Prince Wolfram is the betrothed of mad Queen Regina V of Kronberg. Supreme ruler, her word is law and he is a playboy. On maneuvers as punishment for partying with other women, he sees ... See full summary »
Henriette and Louise, a foundling, are raised together as sisters. When Louise goes blind, Henriette swears to take care of her forever. They go to Paris to see if Louise's blindness can be... See full summary »
A raw, powerful story of two young men, a Wyoming ranch hand and a rodeo cowboy, who meet in the summer of 1963 sheepherding in the harsh, high grasslands of contemporary Wyoming and form an unorthodox yet life-long bond--by turns ecstatic, bitter and conflicted. Written by
Larry McMurtry and Diana Ossana
Director Ang Lee gave Heath Ledger and Jake Gyllenhaal copies of the book, "Farm Boys: Lives of Gay Men from the Rural Midwest", by Will Fellows, a book that had been mentioned by both Annie Proulx and Diana Ossana as an excellent reference source, to help them understand their characters. Noting what he learned from his reading, Gyllenhaal said, "I don't think that these two characters even know what gay is." See more »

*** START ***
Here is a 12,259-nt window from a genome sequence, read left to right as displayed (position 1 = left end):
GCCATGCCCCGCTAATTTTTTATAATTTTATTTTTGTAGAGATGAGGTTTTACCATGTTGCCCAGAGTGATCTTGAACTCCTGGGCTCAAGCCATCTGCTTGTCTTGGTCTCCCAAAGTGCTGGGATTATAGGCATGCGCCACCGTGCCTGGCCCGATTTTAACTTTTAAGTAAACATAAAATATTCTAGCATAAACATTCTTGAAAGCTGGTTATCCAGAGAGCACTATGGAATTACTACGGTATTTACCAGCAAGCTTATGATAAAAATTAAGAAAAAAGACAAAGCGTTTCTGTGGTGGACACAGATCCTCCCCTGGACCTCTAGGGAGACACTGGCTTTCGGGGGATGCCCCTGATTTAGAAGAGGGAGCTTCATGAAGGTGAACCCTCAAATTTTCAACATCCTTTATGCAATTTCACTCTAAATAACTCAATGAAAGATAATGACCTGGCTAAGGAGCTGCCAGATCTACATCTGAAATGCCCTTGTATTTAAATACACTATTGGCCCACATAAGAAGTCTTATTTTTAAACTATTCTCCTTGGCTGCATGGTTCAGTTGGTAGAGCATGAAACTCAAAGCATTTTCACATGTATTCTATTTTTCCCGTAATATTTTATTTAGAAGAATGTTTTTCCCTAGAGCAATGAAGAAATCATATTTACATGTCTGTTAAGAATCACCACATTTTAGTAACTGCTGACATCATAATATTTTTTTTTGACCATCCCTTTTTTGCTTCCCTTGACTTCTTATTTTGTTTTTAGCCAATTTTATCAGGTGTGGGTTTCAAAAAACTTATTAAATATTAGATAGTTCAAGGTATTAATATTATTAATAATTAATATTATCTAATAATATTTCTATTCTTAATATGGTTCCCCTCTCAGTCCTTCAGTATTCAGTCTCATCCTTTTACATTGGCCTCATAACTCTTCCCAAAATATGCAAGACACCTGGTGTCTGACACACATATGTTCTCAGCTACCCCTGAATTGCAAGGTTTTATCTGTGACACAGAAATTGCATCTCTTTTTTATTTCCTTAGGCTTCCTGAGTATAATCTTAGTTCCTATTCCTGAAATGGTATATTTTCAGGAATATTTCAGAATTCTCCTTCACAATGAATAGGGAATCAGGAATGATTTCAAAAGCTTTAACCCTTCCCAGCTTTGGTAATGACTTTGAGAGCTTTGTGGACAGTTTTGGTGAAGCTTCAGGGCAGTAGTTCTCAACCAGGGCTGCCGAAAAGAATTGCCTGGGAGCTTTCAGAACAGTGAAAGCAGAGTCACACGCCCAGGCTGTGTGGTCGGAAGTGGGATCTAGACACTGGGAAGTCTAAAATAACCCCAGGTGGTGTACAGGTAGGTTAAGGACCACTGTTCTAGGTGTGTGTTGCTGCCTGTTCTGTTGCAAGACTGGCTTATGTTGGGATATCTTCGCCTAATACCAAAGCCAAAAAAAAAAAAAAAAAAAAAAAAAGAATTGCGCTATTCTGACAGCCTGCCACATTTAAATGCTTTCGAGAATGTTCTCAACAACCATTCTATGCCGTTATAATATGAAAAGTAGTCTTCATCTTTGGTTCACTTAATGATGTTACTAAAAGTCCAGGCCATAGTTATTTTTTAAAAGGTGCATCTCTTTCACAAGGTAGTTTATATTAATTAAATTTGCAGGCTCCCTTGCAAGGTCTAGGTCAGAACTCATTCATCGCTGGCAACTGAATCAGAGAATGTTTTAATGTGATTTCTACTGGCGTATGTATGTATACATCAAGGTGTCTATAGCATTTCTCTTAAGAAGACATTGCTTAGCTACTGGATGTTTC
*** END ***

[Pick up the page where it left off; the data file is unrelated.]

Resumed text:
At the beginning of the movie where we first see Jack Twist driving up in his truck, the window on the passenger side is up as evidenced by the reflections off the glass. Then as the truck turns into the parking lot, the same window is now down. See more »
You pair of deuces lookin' for work, I suggest you get your scrawny asses in here pronto.
See more »
What an extraordinary accomplishment! Ang Lee presents us with something we've known about but we've never seen. Profoundly honest, stunning to look at, superbly acted. I could go on with the superlatives because I feel lifted by the experience. You've all heard the ins and outs of the subject treated here. Well, forget it, the words used are used words and do not apply here. "Brokeback Mountain" introduce us to something utterly new, daring you and me to be indifferent. The film is about us, really. Love as an unexpected blow that makes you find and confront yourself. Jake Gylenhaal gives a performance that you'll never forget. Michelle Williams and Ann Hathaway are incredibly good but the film belongs to Heath Ledger. I'm not going to talk about revelations or Oscar buzz, I'm just going to let you know that what he does in this film is so courageously beautiful, so truthful and so transcendental that his Ennis del Mar is bound to become a point of reference not just for us but for generations to come.
1,059 of 1,366 people found this review helpful.
Was this review helpful to you?